2. Using RubyGems
This chapter gives examples of the most common user opertions performed with the gem command. See the gem Command Reference manual for details about particular gem commands.
Versioning is a pretty basic concept in RubyGems. You might want to glance at the Specifying Versions chapter for a better understanding of how versions work with RubyGems.
When you run
gem query --remote # shortcut: gem q -R
you see will a detailed list of all the gems on the remote server.
Sample output (heavily abbreviated):
*** REMOTE GEMS *** activerecord (0.8.4, 0.8.3, 0.8.2, 0.8.1, 0.8.0, 0.7.6, 0.7.5) Implements the ActiveRecord pattern for ORM. BlueCloth (0.0.4, 0.0.3, 0.0.2) BlueCloth is a Ruby implementation of Markdown, a text-to-HTML conversion tool for web writers. Markdown allows you to write using an easy-to-read, easy-to-write plain text format, then convert it to structurally valid XHTML (or HTML). captcha (0.1.2) Ruby/CAPTCHA is an implementation of the 'Completely Automated Public Turing Test to Tell Computers and Humans Apart'. cardinal (0.0.4) Ruby to Parrot compiler. cgikit (1.1.0) CGIKit is a componented-oriented web application framework like Apple Computers WebObjects. This framework services Model-View-Controller architecture programming by components based on a HTML file, a definition file and a Ruby source. progressbar (0.0.3) Ruby/ProgressBar is a text progress bar library for Ruby. It can indicate progress with percentage, a progress bar, and estimated remaining time. rake (0.4.0, 0.3.2) Ruby based make-like utility.
The progressbar gem is a nice and simple utility that we will use to demonstrate further features.
When you run
gem query --remote --name-matches doom # shortcut: gem q -R -n doom
you will see a detailed list of matching gems on the remote server.
*** REMOTE GEMS *** ruby-doom (0.8, 0.0.7) Ruby-DOOM provides a scripting API for creating DOOM maps. It also provides higher-level APIs to make map creation easier.
When you run (as root, if appropriate and necessary)
gem install --remote progressbar # shortcut: gem i -r progressbar
the progressbar gem will be installed on your computer. Notice that you don’t need to specify the version, but you can if you want to. It will default to the last version available.
gem ins -r progressbar-0.0.3
gem ins -r progressbar --version '> 0.0.1'
In both cases, the output is simply:Attempting remote installation of ‘progressbar’ Successfully installed progressbar, version 0.0.3
RubyGems allows you to have multiple versions of a library installed and choose in your code which version you wish to use.
Useful extra options for installation are —gen-rdoc for generating the gem’s RDoc API documentation, and —run-tests to run the gem’s unit tests, if any.
Note too that when you remotely install a gem, it will download and install any specified dependencies. Try installing copland and see that it prompts you to accept log4r as well (if it’s not already installed).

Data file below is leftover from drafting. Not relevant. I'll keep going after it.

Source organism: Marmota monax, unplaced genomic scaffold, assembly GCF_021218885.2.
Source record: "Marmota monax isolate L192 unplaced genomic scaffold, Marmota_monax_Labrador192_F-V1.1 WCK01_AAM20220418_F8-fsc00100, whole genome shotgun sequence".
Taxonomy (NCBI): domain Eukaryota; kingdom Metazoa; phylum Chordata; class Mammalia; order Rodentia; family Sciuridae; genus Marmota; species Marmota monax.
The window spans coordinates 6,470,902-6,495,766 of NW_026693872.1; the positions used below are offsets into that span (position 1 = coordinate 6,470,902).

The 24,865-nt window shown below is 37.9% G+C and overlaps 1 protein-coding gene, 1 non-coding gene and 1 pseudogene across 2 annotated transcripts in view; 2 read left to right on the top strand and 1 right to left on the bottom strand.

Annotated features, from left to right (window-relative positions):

When you run
gem specification progressbar # shortcut: gem spec progressbar
you will see all the details of the ’’progressbar’’ gem.
--- !ruby/object:Gem::Specification rubygems_version:"1.0\" name: progressbar version: !ruby/object:Gem::Version version: 0.0.3 date: 2004-03-20 20:03:00.679937 +11:00 platform: summary: "Ruby/ProgressBar is a text progress bar library for Ruby. It can indicate progress with percentage, a progress bar, and estimated remaining time." require_paths: - lib files: - sample/test.rb - lib/progressbar.rb - docs/progressbar.en.rd - docs/progressbar.ja.rd - ChangeLog autorequire: progressbar author: Satoru Takabayashi email: email@example.com homepage: http://namazu.org/~satoru/ruby-progressbar/
Some interesting information includes the author’s details, the version and description of the gem.
There is also important technical information for RubyGems to use this gem properly. This includes the list of files included, where to include files from, and what to require by default (more on this later).
If we’ve finished with progressbar, we can uninstall it.
gem uninstall progressbar
Successfully uninstalled progressbar version 0.0.3
If there are more than one version of a gem installed, the gem command will ask you which version to delete.
If there are other gems that depend upon the gem being uninstalled, and if there is no other way to satisfy that dependency, then the user will be will be given a warning and allowed to cancel the uninstall.
gem query --local # shortcut: 'gem q -L'
You’ve no doubt noticed the —local and —remote options on most of the command lines shown so far. If you don’t specify either of these, then gem will (usually) try ’’both’’ a local and remote operation. For example:gem ins rake # Attempt local installation; go remote if necessary gem list -b ^C # List all local AND remote gems beginning with “C”
You can run your own gem server. This means other people can (potentially) install gems ‘’from your computer’’. And as a side-effect of that, you can view your installed gems through your web browser. Just run
and point your browser to http://localhost:8808.
You’ll be able to view the documentation for each gem, as long as you asked for it to be generated when you installed it.
If you want to always generate RDoc documentation and run unit tests for each gem you install, then you can specify these command-line options in a config file (.gemrc in your home directory).
gem: --rdoc --test
There are other things you can achieve with a config file (RDoc parameters, GEMPATH settings). See `gem help env` for the details.
gem check —alien will report on any rogue (unmanaged) files in the RubyGems repository area.
gem check —verify progressbar will check that the installed ’’progressbar’’ gem is valid against its own checksum.